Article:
Food & Nutrition

The Skinny on Exotic Fruit

These less-familiar fruits are gorgeous, delicious and anything but ordinary.
Published July 14, 2016
When the cost of a plane ticket to Fiji doesn’t fit into the weekly budget, stock your fridge with lush, colorful and beguiling tropical fruits. Here’s what you need to know.

Buying and storing

Because there are such variations among tropical fruits — from dragon fruit’s tough red rind to star fruit’s waxy-yet-edible exterior — ask the vendor what looks good today. Avoid any specimens with noticeable soft spots or blemishes, and use your nose: An alluring aroma usually indicates ripeness, while a sour or fermented odor promises disappointment.

Most fruits from warmer climes do well at room temperature. If your fruit is fully ripe but you can’t eat it today, store it in the refrigerator for no more than a few days. 

Wash under cool running water just before using, even if you won’t be eating the exterior, otherwise your knife may drag bacteria into the flesh.

Visual Buying Guide


Buddha’s hand
It looks like the love child of a lemon and a bunch of carrots, but Buddha’s hand is actually a type of citron — a citrus fruit used primarily for its thick rind. The flavor is milder than that of a lemon, and lends itself well to marmalades and candying. With an enticing, long-lasting fragrance, whole Buddha’s hands are often used to perfume a room.



In shape, color and size it resembles an artichoke, but the cherimoya is so flavorful that Mark Twain called it “the most delicious fruit known to men.” Also called a custard apple, thanks to the interior’s soft, silky texture, it’s usually eaten raw and chilled — remove the large, dark seeds first.

dragon fruit

Dragon fruit
Leathery-skinned, scaly dragon fruit comes from a type of cactus. Its red or magenta exterior hides a mass of mildly sweet, pale pulp studded with tiny edible seeds. Refrigerate, then slice open and eat with a spoon.


Guavas bruise easily, so they’re often sold while firm and green; let them ripen on the counter until the skin turns yellow and yields to gentle pressure. Both peel and seeds are edible, but you may prefer to discard them. Though the slightly tart flesh is often eaten raw, guavas are naturally high in pectin, making them ideal for jams, jellies and chutneys.

horned melon

Horned melon
The inspiration for the amusing (and accurate) nickname “blowfish fruit,” the horned melon’s spiky orange-yellow rind hides succulent, green, gelatinous flesh with a flavor reminiscent of cucumber, lime and even banana. The fruit holds well at room temperature for at least 10 days, and often longer.


These oval orange bonbons are completely edible. In fact, the peel is the sweet part — the pulp is mouth-puckering. Roll a kumquat between your fingers to release the essential oils, then pop it whole into your mouth. Slice into thin rounds for a refreshing addition to salads.


Lychee (also spelled litchi)
Lychees resemble red, leathery golf balls. But beneath that easily peeled shell lies a pearly, translucent, and very sweet center with a texture akin to a grape and a flavor comparable to strawberries and watermelons. In the center is a large, inedible seed.


​Long unavailable in the U.S., the delicate mangosteen is notoriously challenging to grow. Thick, ruby-red skin conceals juicy, fragrant flesh that resembles a white tangerine. Its sweet-tart flavor draws raves, with comparisons to peaches, pineapples, strawberries and grapes. Slice the inedible rind around the equator and slip it apart, then divide the fruit into segments. Discard seeds. When buying, avoid any with a hard rind.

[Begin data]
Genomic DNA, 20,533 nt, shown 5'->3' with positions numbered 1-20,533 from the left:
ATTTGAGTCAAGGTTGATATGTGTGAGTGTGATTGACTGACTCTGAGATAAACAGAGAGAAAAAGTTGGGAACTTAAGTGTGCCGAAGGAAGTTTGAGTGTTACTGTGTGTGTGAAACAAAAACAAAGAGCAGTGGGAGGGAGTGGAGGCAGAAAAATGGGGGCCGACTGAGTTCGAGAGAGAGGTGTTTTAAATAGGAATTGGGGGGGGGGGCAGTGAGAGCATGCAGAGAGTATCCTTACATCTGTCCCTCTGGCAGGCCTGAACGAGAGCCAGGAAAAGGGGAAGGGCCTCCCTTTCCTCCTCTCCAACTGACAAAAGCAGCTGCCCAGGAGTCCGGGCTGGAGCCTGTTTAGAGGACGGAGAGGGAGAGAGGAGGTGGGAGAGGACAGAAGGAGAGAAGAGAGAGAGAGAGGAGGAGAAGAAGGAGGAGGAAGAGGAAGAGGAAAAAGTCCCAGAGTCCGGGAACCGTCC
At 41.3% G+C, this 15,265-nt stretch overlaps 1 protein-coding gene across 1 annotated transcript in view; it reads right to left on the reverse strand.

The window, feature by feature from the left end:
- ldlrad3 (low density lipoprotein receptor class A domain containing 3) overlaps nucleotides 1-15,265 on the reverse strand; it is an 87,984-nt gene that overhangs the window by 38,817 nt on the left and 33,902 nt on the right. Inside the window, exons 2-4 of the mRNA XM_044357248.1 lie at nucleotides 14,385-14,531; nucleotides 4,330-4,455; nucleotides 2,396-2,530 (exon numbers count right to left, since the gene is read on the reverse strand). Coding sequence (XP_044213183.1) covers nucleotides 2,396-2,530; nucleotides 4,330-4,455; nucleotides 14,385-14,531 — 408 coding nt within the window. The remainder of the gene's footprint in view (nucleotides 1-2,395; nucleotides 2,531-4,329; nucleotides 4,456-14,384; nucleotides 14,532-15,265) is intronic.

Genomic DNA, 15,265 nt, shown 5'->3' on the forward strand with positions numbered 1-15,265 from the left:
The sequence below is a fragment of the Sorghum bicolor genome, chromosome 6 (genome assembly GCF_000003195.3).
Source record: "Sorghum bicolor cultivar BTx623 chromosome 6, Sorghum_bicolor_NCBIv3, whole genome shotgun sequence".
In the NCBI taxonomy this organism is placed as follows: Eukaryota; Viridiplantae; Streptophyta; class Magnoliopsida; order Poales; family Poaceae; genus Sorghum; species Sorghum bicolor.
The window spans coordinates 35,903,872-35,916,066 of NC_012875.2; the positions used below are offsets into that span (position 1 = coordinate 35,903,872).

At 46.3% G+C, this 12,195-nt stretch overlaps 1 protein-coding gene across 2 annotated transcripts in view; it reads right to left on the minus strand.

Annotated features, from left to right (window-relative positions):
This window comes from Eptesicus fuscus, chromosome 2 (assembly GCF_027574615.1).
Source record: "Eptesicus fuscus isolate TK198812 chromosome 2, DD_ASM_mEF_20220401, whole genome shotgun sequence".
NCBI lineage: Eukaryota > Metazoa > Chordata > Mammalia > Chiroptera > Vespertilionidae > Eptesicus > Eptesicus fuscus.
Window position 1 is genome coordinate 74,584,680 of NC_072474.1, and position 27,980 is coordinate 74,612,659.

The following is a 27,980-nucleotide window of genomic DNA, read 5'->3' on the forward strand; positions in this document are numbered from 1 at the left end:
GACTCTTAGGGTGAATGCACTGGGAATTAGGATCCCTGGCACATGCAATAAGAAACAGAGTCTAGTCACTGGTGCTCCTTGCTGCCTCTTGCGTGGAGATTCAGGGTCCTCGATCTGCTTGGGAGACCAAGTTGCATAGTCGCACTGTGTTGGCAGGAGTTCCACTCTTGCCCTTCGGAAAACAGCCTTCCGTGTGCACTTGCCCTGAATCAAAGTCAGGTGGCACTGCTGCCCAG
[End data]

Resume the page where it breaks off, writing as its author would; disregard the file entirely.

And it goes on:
Passion fruit

Passion fruit
With most fruit, a wrinkled exterior indicates it’s past its prime. Not so with passion fruit, whose skin dimples as it ripens. Passion fruit’s flesh is quite tart and jellylike, with abundant, edible black seeds. Simply cut it open and grab a spoon, or strain it and use to complement other fruit-based desserts. The purple variety is roughly the size of an egg, while yellow ones can grow as large as a grapefruit.


Pomelo may be round or pear-shaped, pale green or yellow. Don’t be fooled by its size: Although it’s the largest citrus fruit, weighing a pound or more, beneath a thin layer of peel is thick, bitter white pith. While it dwarfs a grapefruit, it doesn’t share that fruit’s bitterness; pomelo is mildly sweet and pairs well with both desserts and savory dishes.

Prickly pear

Prickly pear
The fruit of the nopales cactus — whose flat paddles are considered a vegetable in Mexican cooking — ranges in color from green (which can be quite tart) to yellow all the way to magenta. In addition to having large spikes, the skin is covered in nearly-invisible needles — wear gloves or hold with tongs and scrub under running water to remove them. Cut off the skin to expose the juicy, tart-sweet flesh, studded with edible seeds.


“Rambutan” derives from the Malay word for “hairy,” and one look tells you why: This relative of the lychee is covered in spiky red-or-yellow strands. Cut it open and squeeze gently to pop out translucent, perfumed flesh surrounding an inedible seed. Enjoy these within a few days, before they begin to shrivel.

star fruit Star fruit
Star fruit is so called because when sliced, its ridges form a five-pointed star. Though waxy, the skin is edible, and its flesh is firm, even crisp, and often more tart than sweet. Deep golden tones indicate a sweeter fruit; green star fruit can be downright sour.